Endogenous Carbon Monoxide Signaling Modulates Mitochondrial Function and Intracellular Glucose Utilization: Impact of the Heme Oxygenase Substrate Hemin

Antioxidants (Basel). 2020 Jul 23;9(8):652. doi: 10.3390/antiox9080652.

Abstract

Stress-inducible heme oxygenase-1 (HO-1) catalyzes the oxidative cleavage of heme yielding biliverdin, ferrous iron, and carbon monoxide (CO). Heme oxygenase activity has been attributed to antioxidant defense via the redox cycling system of biliverdin and bilirubin. There is increasing evidence that CO is a gaseous signaling molecule and plays a role in the regulation of energy metabolism. Inhibitory effects of CO on the respiratory chain are well established, but the implication of such a process on the cellular stress response is not well understood. By means of extracellular flux analyses and isotopic tracing, we studied the effects of CO, either released from the CO donor CORM-401 or endogenously produced by heme oxygenases, on the respiratory chain and glucose metabolism. CORM-401 was thereby used as a tool to mimic endogenous CO production by heme oxygenases. In the long term (>60 min), CORM-401-derived CO exposure inhibited mitochondrial respiration, which was compensated by increased glycolysis accompanied by a loss of the ATP production rate and an increase in proton leakage. This effect pattern was likewise observed after endogenous CO production by heme oxygenases. However, in the present setting, these effects were only observed when sufficient substrate for heme oxygenases (hemin) was provided. Modulation of the HO-1 protein level was less important. The long-term influence of CO on glucose metabolism via glycolysis was preceded by a short-term response (<30 min) of the cells to CO. Stable isotope-labeling experiments and metabolic flux analysis revealed a short-term shift of glucose consumption from glycolysis to the pentose phosphate pathway (PPP) along with an increase in reactive oxygen species (ROS) generation. Overall, we suggest that signaling by endogenous CO stimulates the rapid formation of reduction equivalents (NADPH) via the PPP, and plays an additional role in antioxidant defense, e.g., via feed-forward stimulation of the bilirubin/biliverdin redox cycling system.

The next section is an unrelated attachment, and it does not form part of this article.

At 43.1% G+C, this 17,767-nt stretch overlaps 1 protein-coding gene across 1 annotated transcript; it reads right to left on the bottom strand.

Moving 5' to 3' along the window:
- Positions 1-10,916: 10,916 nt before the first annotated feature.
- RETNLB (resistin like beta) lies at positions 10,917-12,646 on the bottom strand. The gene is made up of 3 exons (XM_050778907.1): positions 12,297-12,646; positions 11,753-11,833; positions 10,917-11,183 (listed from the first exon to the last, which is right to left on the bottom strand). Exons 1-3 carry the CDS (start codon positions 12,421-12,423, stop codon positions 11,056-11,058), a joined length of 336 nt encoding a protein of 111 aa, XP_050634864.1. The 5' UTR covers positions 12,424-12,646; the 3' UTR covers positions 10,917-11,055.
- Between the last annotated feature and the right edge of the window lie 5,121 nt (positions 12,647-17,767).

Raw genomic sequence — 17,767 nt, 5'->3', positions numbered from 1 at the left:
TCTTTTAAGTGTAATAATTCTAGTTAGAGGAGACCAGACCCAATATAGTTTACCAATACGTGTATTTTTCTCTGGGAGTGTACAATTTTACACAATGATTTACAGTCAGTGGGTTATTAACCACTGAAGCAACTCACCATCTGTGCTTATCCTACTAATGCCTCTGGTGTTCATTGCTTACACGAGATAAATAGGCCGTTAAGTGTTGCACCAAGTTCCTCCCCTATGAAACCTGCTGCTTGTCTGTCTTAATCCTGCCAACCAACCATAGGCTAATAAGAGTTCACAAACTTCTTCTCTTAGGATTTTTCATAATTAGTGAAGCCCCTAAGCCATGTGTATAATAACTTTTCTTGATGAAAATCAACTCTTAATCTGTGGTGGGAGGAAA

Keywords: heme; heme oxygenase; metabolism; respiratory chain; substrate.